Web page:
Anatomy of CDH | CDH Treatments | CDH Stats | CDH Q&A
There are various treatments for Congenital Diaphragmatic Hernia, dependent upon the size of the hernia, time of diagnosis and other factors such as maternal health, secondary medical issues, genetic defects.
You can read more about repair and recovery in the CDH Parent Reference Guide.
FETO (Fetoscopic Endoluminal Tracheal Occlusion) – A balloon will be placed in your unborn baby’s airway. The balloon blocks the baby’s airway and remains in place for a few weeks. Fluid builds and the lungs grow. Bigger lungs may improve survival. Several weeks later, the balloon will be removed from your unborn baby’s airway in order for her lungs to mature.
Tracheal Ligation/Occlusion – An in-utero procedure that clamps off the baby’s trachea, causing the lungs to grow and pushing the organs back into the abdominal cavity.
ECMO (Extracorpeal Membrane Oxygenation) – A very large and complex machine that takes over the work of the patient’s heart and lungs. A large catheter is placed in an artery in the patient’s neck to remove blood, which is then oxygenated and returned to the patient.
EXIT to ECMO – A procedure that places the baby on ECMO immediately after birth before the baby can take a breath of his or her own.This procedure utilizes the baby’s umbilical cord to avoid the more invasive insertion of the ECMO tube through the carotid artery.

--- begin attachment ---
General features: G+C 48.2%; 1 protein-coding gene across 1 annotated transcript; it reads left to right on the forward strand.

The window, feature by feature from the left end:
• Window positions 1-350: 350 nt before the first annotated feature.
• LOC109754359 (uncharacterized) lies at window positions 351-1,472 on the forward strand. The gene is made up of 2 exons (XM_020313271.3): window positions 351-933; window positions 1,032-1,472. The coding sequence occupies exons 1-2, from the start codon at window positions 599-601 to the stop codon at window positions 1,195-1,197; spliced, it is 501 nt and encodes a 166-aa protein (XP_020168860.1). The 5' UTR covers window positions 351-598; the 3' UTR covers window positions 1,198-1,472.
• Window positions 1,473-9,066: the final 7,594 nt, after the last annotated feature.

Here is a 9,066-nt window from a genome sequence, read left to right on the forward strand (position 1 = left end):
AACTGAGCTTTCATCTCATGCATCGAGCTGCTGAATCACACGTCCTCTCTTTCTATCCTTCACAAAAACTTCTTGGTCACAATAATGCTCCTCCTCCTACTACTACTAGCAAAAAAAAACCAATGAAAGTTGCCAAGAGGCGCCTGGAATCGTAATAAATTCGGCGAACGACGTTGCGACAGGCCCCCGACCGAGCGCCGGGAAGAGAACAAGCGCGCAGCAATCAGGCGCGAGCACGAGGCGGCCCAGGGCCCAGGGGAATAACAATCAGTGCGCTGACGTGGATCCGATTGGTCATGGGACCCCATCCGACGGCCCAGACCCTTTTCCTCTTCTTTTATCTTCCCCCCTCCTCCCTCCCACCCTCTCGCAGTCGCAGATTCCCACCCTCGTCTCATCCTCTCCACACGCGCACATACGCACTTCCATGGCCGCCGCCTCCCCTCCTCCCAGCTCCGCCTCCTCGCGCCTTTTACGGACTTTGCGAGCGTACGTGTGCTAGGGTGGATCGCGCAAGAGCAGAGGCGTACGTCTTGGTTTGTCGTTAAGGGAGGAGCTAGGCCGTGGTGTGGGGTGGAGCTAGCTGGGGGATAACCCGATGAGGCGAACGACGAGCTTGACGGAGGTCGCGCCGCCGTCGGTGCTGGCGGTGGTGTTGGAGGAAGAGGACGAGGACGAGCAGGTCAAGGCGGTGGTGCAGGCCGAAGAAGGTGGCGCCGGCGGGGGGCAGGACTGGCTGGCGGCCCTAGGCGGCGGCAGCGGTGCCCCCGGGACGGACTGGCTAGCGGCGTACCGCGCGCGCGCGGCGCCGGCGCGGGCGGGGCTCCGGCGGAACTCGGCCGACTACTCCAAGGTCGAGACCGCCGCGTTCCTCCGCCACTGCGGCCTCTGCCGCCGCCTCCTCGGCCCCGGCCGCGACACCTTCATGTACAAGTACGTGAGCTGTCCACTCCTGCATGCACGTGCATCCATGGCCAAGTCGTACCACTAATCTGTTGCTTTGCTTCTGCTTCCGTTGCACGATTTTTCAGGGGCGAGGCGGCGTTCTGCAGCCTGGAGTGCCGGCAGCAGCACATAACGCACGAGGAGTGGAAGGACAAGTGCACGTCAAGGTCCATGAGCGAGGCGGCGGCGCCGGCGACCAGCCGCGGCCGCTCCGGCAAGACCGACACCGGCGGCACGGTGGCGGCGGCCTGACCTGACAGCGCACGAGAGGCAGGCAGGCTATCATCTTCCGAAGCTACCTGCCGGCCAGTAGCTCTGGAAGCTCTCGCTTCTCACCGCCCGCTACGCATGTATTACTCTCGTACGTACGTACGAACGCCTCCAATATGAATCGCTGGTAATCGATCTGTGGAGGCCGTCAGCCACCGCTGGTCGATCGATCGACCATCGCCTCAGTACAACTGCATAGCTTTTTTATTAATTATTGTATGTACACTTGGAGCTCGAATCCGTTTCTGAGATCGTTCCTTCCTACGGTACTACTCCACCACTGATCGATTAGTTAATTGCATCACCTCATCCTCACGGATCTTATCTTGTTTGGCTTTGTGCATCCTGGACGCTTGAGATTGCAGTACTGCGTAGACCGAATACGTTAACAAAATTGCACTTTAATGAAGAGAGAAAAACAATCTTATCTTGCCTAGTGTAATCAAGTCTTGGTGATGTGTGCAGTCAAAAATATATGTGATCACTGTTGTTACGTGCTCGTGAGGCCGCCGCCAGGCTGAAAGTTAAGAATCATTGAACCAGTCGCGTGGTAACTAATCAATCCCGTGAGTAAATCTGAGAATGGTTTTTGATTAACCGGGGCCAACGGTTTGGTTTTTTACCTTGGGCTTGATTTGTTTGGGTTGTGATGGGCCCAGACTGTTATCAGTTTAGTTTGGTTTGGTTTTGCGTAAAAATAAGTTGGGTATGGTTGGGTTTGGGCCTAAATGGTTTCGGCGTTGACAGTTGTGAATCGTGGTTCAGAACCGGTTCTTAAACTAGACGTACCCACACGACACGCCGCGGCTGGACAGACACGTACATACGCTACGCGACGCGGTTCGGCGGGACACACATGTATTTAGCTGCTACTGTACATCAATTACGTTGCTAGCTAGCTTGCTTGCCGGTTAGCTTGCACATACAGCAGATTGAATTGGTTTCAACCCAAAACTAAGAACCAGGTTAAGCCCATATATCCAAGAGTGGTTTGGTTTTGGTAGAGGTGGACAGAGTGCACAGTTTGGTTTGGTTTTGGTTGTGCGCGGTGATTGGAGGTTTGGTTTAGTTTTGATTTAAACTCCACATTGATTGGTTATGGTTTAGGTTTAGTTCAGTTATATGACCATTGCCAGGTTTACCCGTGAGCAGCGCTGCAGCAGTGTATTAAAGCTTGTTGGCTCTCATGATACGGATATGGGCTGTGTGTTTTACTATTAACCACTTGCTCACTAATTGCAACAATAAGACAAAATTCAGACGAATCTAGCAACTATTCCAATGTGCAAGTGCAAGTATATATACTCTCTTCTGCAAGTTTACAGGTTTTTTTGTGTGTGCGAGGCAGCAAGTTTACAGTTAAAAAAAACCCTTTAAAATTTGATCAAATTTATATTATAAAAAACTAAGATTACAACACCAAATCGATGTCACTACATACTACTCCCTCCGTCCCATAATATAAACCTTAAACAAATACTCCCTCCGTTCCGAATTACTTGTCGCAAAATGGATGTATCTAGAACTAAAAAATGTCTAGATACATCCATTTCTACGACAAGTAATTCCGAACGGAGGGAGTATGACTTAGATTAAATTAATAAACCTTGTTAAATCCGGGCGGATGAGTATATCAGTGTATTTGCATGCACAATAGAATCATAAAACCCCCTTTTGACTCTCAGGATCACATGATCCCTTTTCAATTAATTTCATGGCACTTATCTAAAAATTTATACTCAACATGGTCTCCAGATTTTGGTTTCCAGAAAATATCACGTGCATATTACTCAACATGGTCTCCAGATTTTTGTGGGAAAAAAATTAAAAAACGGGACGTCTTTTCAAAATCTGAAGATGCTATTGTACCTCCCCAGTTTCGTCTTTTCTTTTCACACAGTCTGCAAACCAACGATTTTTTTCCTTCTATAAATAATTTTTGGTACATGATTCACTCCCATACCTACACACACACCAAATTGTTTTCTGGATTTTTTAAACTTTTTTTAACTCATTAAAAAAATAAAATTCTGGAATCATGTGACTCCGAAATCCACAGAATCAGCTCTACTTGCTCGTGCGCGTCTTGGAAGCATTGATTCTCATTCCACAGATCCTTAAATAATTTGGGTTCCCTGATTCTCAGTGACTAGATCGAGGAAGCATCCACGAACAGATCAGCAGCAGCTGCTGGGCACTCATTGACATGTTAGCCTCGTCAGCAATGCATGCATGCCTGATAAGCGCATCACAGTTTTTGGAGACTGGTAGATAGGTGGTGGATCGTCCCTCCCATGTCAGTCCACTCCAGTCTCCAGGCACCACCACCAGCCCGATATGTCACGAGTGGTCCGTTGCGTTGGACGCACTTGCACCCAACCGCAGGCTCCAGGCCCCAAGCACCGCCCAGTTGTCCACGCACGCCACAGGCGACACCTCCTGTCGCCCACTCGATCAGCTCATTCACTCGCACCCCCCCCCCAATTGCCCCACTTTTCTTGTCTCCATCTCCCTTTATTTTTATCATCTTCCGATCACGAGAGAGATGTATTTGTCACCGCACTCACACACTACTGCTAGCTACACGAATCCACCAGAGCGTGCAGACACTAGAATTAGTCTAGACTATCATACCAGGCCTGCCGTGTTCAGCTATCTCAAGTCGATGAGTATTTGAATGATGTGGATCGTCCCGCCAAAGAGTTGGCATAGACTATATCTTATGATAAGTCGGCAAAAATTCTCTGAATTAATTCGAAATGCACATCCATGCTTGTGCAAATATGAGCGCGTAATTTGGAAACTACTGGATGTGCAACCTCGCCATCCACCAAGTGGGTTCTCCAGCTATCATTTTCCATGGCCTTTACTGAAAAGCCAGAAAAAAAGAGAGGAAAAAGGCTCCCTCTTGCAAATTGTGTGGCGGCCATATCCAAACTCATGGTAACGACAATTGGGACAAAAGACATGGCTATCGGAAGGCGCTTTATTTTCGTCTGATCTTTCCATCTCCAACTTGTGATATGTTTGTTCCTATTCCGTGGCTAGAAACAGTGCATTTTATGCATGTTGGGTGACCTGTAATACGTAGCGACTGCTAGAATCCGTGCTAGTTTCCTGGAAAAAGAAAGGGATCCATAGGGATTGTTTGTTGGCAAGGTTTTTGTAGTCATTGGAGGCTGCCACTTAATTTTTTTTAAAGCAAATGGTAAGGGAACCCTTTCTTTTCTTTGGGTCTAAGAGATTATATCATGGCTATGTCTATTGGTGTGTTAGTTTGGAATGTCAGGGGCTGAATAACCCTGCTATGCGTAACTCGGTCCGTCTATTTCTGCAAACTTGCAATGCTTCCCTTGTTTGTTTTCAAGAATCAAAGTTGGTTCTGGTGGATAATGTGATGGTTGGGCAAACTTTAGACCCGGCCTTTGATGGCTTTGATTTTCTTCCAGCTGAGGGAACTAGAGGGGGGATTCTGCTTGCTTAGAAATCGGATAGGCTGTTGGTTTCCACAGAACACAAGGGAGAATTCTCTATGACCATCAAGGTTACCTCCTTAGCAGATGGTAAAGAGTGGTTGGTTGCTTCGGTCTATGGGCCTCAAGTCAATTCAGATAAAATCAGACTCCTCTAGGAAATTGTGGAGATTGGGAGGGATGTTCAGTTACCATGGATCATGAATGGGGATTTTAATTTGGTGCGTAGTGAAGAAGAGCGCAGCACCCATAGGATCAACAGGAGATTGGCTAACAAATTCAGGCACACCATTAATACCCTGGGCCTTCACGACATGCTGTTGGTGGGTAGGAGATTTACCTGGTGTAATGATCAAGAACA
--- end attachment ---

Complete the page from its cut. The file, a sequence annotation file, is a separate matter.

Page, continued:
Nitric Oxide – inhaled gas that allows the lungs to expand. Often a step before ECMO.
Mechanical Ventilator – A machine that helps your baby breathe or breathes for him when he’s not breathing on his own. It works by pushing warm air and oxygen into the lungs through a breathing tube called an endotracheal tube. The provider sets the amount of oxygen.
HFV (high-frequency ventilator) – A machine that gives hundreds of tiny breaths per minute. Oscillating and jet ventilators are examples of high-frequency ventilators.
Artificial Placenta – A procedure that removes the baby from the uterus in the second trimester, repairs her hernia and then places the baby in an artificial womb for the duration of gestation. The baby is then delivered by “artificial C-Section” from the container. Human trials were not available yet as of early 2019.